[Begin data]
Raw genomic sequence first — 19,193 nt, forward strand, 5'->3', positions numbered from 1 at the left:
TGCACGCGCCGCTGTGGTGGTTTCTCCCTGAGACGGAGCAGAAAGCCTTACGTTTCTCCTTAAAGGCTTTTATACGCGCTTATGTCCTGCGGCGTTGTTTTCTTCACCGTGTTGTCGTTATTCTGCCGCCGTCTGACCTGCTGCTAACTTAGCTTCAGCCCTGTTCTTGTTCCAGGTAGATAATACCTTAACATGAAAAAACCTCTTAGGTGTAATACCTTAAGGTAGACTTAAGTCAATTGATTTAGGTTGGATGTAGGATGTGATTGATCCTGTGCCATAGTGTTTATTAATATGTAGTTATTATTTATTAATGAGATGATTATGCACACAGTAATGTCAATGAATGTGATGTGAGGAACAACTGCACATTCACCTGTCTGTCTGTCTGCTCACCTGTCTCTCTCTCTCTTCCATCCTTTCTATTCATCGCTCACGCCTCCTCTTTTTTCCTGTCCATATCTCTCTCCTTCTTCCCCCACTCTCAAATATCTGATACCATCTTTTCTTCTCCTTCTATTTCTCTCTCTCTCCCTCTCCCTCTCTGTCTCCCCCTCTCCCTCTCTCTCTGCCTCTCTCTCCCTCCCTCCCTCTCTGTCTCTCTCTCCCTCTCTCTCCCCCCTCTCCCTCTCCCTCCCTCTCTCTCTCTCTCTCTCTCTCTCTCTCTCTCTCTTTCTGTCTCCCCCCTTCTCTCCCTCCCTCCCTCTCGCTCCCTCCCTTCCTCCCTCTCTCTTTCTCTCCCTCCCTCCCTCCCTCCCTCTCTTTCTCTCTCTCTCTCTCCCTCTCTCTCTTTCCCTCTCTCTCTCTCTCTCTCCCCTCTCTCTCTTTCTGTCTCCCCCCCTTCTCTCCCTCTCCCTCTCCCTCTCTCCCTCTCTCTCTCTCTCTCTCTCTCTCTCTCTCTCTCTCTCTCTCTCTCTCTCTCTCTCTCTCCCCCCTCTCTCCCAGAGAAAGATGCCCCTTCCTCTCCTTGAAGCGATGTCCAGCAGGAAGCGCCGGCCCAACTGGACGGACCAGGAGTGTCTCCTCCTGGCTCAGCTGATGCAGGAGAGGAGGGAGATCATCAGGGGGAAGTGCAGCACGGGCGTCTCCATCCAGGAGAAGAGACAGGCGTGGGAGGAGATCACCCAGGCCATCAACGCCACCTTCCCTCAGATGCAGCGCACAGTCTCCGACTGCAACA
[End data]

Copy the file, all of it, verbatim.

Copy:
Raw genomic sequence first — 19,193 nt, forward strand, 5'->3', positions numbered from 1 at the left:
TGCACGCGCCGCTGTGGTGGTTTCTCCCTGAGACGGAGCAGAAAGCCTTACGTTTCTCCTTAAAGGCTTTTATACGCGCTTATGTCCTGCGGCGTTGTTTTCTTCACCGTGTTGTCGTTATTCTGCCGCCGTCTGACCTGCTGCTAACTTAGCTTCAGCCCTGTTCTTGTTCCAGGTAGATAATACCTTAACATGAAAAAACCTCTTAGGTGTAATACCTTAAGGTAGACTTAAGTCAATTGATTTAGGTTGGATGTAGGATGTGATTGATCCTGTGCCATAGTGTTTATTAATATGTAGTTATTATTTATTAATGAGATGATTATGCACACAGTAATGTCAATGAATGTGATGTGAGGAACAACTGCACATTCACCTGTCTGTCTGTCTGCTCACCTGTCTCTCTCTCTCTTCCATCCTTTCTATTCATCGCTCACGCCTCCTCTTTTTTCCTGTCCATATCTCTCTCCTTCTTCCCCCACTCTCAAATATCTGATACCATCTTTTCTTCTCCTTCTATTTCTCTCTCTCTCCCTCTCCCTCTCTGTCTCCCCCTCTCCCTCTCTCTCTGCCTCTCTCTCCCTCCCTCCCTCTCTGTCTCTCTCTCCCTCTCTCTCCCCCCTCTCCCTCTCCCTCCCTCTCTCTCTCTCTCTCTCTCTCTCTCTCTCTCTCTTTCTGTCTCCCCCCTTCTCTCCCTCCCTCCCTCTCGCTCCCTCCCTTCCTCCCTCTCTCTTTCTCTCCCTCCCTCCCTCCCTCCCTCTCTTTCTCTCTCTCTCTCTCCCTCTCTCTCTTTCCCTCTCTCTCTCTCTCTCTCCCCTCTCTCTCTTTCTGTCTCCCCCCCTTCTCTCCCTCTCCCTCTCCCTCTCTCCCTCTCTCTCTCTCTCTCTCTCTCTCTCTCTCTCTCTCTCTCTCTCTCTCTCTCTCTCTCTCCCCCCTCTCTCCCAGAGAAAGATGCCCCTTCCTCTCCTTGAAGCGATGTCCAGCAGGAAGCGCCGGCCCAACTGGACGGACCAGGAGTGTCTCCTCCTGGCTCAGCTGATGCAGGAGAGGAGGGAGATCATCAGGGGGAAGTGCAGCACGGGCGTCTCCATCCAGGAGAAGAGACAGGCGTGGGAGGAGATCACCCAGGCCATCAACGCCACCTTCCCTCAGATGCAGCGCACAGTCTCCGACTGCAACA